Calendar of Events

Oct
18
Wed
Coffee Hour
Oct 18 @ 3:30 pm – 4:15 pm

CEM Faculty, Students and Staff gather weekly for an informal hour of discussion.

 

Oct
25
Wed
Coffee Hour
Oct 25 @ 3:30 pm – 4:15 pm

CEM Faculty, Students and Staff gather weekly for an informal hour of discussion.

 

Nov
1
Wed
Coffee Hour
Nov 1 @ 3:30 pm – 4:15 pm

CEM Faculty, Students and Staff gather weekly for an informal hour of discussion.

 

Nov
11
Sat
Volunteer: Breakfast of Science Champions
Nov 11 @ 9:00 am – 12:00 pm

Volunteers Needed! Comets, craters and computer hard drives, oh my… The CEM and the CCAPP team up as students and teachers from local Columbus schools explore hands-on activities including a super conducting train exhibition, liquid nitrogen demonstrations, nanomagnetism and computer activities, snowballs and explosions in our solar system. Participants begin the morning by having breakfast with scientists and a visit to the planetarium; the rest of the morning is spent engaging in hands-on science activities. (Workshops last approximately 2.5 hours- including breakfast.) Prior to this event, volunteers visited the school to teach an astronomy lesson and following the event, the students returned to OSU for a planetarium visit and a career activity led by CCAPP volunteers.

Contact Michelle McCombs(.75) to volunteer.

Nov
13
Mon
Gleb Kakazei (University of Porto) “Vortices and skyrmions in nanopatterned magnetic structures”
Nov 13 @ 11:00 am – 12:00 pm

Please join the Center for Emergent Materials and Condensed Matter Experiment communities for a special seminar:

Monday, November 13, 11:00AM in PRB 4138
Gleb Kakazei,  IFIMUP-IN/Department of Physics and Astronomy, University of Porto, Porto, Portugal
“Vortices and skyrmions in nanopatterned magnetic structures”

Abstract
In the first part of the talk our new results on magnetization dynamics of vortex-state circular nanodots with relatively large radius/thickness aspect ratio 0.25 – 0.7 will be presented. They can be summarized as:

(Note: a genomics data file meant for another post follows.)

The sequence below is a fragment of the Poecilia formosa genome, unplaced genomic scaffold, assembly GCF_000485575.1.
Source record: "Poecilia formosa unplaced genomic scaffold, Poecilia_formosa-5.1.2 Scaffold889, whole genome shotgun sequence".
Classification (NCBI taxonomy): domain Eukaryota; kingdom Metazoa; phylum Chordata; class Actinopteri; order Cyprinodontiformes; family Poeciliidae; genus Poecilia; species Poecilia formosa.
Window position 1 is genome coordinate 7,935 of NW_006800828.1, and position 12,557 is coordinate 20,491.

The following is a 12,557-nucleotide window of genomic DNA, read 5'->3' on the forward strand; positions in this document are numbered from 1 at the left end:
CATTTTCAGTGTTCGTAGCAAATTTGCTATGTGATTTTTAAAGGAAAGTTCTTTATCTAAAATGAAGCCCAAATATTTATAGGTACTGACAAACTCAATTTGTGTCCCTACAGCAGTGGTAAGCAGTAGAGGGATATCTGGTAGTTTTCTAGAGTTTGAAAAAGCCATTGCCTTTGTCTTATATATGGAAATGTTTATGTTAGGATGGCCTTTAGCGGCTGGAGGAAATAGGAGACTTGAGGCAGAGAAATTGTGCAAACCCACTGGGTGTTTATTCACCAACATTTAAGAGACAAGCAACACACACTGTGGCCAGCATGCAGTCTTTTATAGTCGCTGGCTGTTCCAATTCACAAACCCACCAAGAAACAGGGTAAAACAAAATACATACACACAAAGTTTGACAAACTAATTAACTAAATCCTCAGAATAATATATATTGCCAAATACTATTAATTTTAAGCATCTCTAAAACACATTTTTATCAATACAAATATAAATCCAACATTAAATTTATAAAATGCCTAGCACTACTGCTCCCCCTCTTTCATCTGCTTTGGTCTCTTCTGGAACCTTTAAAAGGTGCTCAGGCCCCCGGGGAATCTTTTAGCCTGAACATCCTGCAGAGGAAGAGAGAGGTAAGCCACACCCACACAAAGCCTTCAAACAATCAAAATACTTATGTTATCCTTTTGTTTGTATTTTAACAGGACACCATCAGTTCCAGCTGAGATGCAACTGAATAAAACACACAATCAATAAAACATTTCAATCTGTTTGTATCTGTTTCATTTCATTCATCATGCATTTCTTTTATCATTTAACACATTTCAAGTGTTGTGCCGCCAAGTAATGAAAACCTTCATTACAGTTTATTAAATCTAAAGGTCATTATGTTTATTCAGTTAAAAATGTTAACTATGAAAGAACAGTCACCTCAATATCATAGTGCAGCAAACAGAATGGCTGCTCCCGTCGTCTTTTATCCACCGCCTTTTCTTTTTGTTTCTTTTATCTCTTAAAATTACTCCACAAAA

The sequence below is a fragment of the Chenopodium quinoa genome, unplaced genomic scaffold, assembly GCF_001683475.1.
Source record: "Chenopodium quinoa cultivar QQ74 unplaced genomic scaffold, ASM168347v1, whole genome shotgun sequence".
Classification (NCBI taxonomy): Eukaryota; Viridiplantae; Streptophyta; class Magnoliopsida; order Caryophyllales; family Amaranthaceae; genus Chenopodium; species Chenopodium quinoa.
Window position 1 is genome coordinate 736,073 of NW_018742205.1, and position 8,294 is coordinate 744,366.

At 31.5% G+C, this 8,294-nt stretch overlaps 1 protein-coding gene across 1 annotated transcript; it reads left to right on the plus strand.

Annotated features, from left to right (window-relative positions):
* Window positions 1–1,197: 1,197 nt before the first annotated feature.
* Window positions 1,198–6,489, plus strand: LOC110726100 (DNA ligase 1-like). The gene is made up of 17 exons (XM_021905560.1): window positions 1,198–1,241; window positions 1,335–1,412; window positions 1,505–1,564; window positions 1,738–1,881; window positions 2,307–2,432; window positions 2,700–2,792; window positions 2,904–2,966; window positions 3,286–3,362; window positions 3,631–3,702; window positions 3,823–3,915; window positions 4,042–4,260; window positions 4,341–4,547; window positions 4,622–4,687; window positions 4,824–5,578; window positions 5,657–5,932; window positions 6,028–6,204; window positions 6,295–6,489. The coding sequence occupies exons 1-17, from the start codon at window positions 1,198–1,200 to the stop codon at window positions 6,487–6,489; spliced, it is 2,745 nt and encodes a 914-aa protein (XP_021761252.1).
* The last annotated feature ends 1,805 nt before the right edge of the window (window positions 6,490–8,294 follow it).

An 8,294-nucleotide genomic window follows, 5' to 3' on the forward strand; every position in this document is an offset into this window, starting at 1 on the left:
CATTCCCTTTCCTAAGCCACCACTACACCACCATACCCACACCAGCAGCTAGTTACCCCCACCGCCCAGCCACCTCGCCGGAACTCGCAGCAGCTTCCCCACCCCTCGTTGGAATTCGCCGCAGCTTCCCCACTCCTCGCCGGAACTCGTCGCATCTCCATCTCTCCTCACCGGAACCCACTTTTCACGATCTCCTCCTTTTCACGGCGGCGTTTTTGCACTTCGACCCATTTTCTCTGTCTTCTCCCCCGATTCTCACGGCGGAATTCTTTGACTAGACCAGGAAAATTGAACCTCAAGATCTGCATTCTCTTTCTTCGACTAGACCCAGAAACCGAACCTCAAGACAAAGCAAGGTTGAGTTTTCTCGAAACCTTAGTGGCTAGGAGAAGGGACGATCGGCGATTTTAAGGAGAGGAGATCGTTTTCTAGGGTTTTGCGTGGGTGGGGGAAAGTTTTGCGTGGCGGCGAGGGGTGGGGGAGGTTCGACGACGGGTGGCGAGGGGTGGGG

1) A number of spin excitation modes were detected using broadband ferromagnetic resonance spectroscopy in the frequency range 0.5-6 GHz. The modes are found to be flexure oscillations of the vortex core string with n = 0,1,2… nodes along the dot thickness, i.e. higher-order gyrotropic modes.
2) It was established that above some thickness the intensity of more complicated n = 1 gyrotropic mode is unexpectedly higher than the one of n = 0 (uniform mode). The observed behavior is explained on the basis of the inhomogeneous vortex mode phase profiles.
3) With increase of dot thickness new azimuthal modes having curled structure at surfaces and radial nodes at dot central plane appear. Such complex structure of modes is a consequence of increasing thickness nonuniformity of effective field. These “curled” modes, in contrast with common uniform along dot thickness azimuthal modes, have a significant difference in the intensity between clockwise and counterclockwise modes of the same type.
In the second part a new route to obtain skyrmions and their arrays in relatively thick (up to 5 nm) continuous films of 3d magnetic metals at room temperature and in the absence of external magnetic fields will be discussed. It is based on the formation of strong vertical stray dipolar fields in the vicinity of film surface. Our micromagnetic simulations and analytical calculations demonstrate that this goal can be achieved by stacking two ferromagnetic subsystems – continuous film with in-plane anisotropy (where skyrmions will be formed) and antidot array with perpendicular anisotropy (stray fields will be created at the hole edges). By adjusting magnetizations and thicknesses of the layers, interlayer exchange coupling strength and hole diameters, different configurations for room temperature magnetic skyrmion arrays were obtained. Also, by introducing non-magnetic layer between two subsystems it is possible to create stable vortex-antivortex pairs with peculiar magnetic properties.